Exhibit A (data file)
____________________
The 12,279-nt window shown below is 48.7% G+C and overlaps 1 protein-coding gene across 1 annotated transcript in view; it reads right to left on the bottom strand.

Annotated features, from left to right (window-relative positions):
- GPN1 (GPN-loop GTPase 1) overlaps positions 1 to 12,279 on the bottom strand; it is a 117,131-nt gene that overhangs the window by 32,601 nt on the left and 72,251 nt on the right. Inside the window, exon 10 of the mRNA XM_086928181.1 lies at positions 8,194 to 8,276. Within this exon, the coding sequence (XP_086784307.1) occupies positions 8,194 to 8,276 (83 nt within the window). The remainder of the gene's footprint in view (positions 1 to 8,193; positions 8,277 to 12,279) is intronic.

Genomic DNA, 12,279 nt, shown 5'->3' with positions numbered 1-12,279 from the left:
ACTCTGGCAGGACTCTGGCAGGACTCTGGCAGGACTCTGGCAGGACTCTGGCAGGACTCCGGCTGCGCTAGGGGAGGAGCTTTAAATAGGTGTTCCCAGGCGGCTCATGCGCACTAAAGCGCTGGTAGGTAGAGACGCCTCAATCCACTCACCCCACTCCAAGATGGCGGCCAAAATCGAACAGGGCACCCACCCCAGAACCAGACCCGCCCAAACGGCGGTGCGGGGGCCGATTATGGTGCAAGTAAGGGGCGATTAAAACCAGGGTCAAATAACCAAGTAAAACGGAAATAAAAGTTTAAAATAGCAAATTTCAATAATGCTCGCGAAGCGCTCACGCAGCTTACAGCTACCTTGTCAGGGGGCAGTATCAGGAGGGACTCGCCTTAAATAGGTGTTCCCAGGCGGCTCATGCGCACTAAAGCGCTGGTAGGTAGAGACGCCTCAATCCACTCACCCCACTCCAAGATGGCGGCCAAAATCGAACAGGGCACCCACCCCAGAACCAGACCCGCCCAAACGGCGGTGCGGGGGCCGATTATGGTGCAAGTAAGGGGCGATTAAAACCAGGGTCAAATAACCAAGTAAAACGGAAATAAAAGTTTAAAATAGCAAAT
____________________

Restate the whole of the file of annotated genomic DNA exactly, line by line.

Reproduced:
The 12,279-nt window shown below is 48.7% G+C and overlaps 1 protein-coding gene across 1 annotated transcript in view; it reads right to left on the bottom strand.

Annotated features, from left to right (window-relative positions):
- GPN1 (GPN-loop GTPase 1) overlaps positions 1 to 12,279 on the bottom strand; it is a 117,131-nt gene that overhangs the window by 32,601 nt on the left and 72,251 nt on the right. Inside the window, exon 10 of the mRNA XM_086928181.1 lies at positions 8,194 to 8,276. Within this exon, the coding sequence (XP_086784307.1) occupies positions 8,194 to 8,276 (83 nt within the window). The remainder of the gene's footprint in view (positions 1 to 8,193; positions 8,277 to 12,279) is intronic.

Genomic DNA, 12,279 nt, shown 5'->3' with positions numbered 1-12,279 from the left:
ACTCTGGCAGGACTCTGGCAGGACTCTGGCAGGACTCTGGCAGGACTCTGGCAGGACTCCGGCTGCGCTAGGGGAGGAGCTTTAAATAGGTGTTCCCAGGCGGCTCATGCGCACTAAAGCGCTGGTAGGTAGAGACGCCTCAATCCACTCACCCCACTCCAAGATGGCGGCCAAAATCGAACAGGGCACCCACCCCAGAACCAGACCCGCCCAAACGGCGGTGCGGGGGCCGATTATGGTGCAAGTAAGGGGCGATTAAAACCAGGGTCAAATAACCAAGTAAAACGGAAATAAAAGTTTAAAATAGCAAATTTCAATAATGCTCGCGAAGCGCTCACGCAGCTTACAGCTACCTTGTCAGGGGGCAGTATCAGGAGGGACTCGCCTTAAATAGGTGTTCCCAGGCGGCTCATGCGCACTAAAGCGCTGGTAGGTAGAGACGCCTCAATCCACTCACCCCACTCCAAGATGGCGGCCAAAATCGAACAGGGCACCCACCCCAGAACCAGACCCGCCCAAACGGCGGTGCGGGGGCCGATTATGGTGCAAGTAAGGGGCGATTAAAACCAGGGTCAAATAACCAAGTAAAACGGAAATAAAAGTTTAAAATAGCAAAT